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The Daily Jog

Shark Week: Georgia Facts and Stories

August 6, 2013 6:04am (EDT)
Tiger Shark: image via WikiCommons (Albert Kok)
Tiger Shark: image via WikiCommons (Albert Kok)

“Live every week like it’s shark week.” For me, that means “do not enter the water under any circumstances.” That’s not at all fair to sharks, though. They’re a vital player in oceanic ecosystems, supremely intelligent and fascinating. In Georgia, there are rarely any attacks and very, very few result in fatalities. According to the International Shark Attack File (ISAF), Georgia has seen only 4 attacks from 2001-2012 and none of those were fatal. In neighboring Florida, with a much larger coastline, the number of attacks was 26 in 2012 alone, though none of those were fatal either. According to a 2011 interview with Duane Harris, director of the Coastal Resources Division of the Georgia DNR, shark attacks are limited in Georgia because of our “ample food supply.” That is, sharks have plenty of their natural prey around and have no need to attack humans as a food source.

Georgia is home to a variety of shark species, which you can explore on the GA Department of Natural Resources shark species page online. Tiger sharks and bull sharks are the two most commonly associated with aggressive behavior off our coast… except that they aren’t found exclusively in the ocean.

Bull sharks can be found in brackish and freshwater. Yes, freshwater. In 2011, 16-year-old Noel Todd fished an 8-ft bull shark out of a creek in Valona, Georgia. According to the article, the sharks (there were two nearby, only one caught) were likely following shrimping boats in the area that toss unwanted fish overboard. Clever sharks.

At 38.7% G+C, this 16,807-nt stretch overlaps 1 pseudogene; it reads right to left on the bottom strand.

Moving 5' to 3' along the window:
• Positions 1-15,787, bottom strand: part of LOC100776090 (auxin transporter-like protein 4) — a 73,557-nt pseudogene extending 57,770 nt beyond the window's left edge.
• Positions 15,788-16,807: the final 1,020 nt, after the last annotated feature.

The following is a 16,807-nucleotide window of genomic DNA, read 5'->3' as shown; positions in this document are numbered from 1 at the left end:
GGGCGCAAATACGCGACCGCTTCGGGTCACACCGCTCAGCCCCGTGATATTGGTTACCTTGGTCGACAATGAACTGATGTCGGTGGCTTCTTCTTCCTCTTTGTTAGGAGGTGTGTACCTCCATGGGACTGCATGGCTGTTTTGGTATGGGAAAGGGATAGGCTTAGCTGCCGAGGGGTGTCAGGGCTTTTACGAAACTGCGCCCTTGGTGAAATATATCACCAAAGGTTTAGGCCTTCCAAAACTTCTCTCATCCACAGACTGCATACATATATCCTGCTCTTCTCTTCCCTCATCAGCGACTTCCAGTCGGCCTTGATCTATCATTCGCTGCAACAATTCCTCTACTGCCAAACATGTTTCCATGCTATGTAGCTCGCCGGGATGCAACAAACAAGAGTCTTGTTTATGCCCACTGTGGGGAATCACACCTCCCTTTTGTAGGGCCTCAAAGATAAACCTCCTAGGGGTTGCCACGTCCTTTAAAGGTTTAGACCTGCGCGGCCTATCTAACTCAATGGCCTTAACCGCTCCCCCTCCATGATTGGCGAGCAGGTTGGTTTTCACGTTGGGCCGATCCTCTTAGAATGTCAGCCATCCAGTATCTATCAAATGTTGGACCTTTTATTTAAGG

Savannahnow.com has a list of ways to reduce the risk of shark attacks.
•Avoid waters with known effluents or sewage and those being used by sport or commercial fisherman, especially if there are signs of bait fishes or feeding activity. Diving seabirds are good indicators of such action.
•Sightings of porpoises do not indicate the absence of sharks -- both often eat the same food.
•Refrain from excess splashing and do not allow pets in the water because of their erratic movements.
•Exercise caution when occupying the area between sandbars or near steep drop-offs -- these are favorite hangouts for sharks.
•Avoid being in the water during darkness or twilight hours when sharks are most active and have a competitive sensory advantage.

You can see the full list online at Savannahnow.com.

Given the general anxiety and fear of shark attacks, it’s ironic that humans are the sharks’ biggest predator, consuming millions worldwide each year. Georgia DNR does allow some fishing for some shark species. You’ll need a license and be sure to follow the limits listed online. You can find the limits for each species listed under their heading on DNR’s webpage.

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